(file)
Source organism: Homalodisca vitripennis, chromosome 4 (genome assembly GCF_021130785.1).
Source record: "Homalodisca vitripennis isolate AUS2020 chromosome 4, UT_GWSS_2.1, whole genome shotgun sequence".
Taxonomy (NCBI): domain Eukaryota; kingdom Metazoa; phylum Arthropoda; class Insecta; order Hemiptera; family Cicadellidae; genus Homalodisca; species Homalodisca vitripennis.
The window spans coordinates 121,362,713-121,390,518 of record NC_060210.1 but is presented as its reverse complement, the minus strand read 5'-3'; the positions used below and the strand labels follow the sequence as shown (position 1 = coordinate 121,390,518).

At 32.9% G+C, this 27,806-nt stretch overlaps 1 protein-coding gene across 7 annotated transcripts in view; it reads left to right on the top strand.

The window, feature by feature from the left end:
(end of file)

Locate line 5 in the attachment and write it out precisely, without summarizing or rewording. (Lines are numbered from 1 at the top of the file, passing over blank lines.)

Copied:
At 32.9% G+C, this 27,806-nt stretch overlaps 1 protein-coding gene across 7 annotated transcripts in view; it reads left to right on the top strand.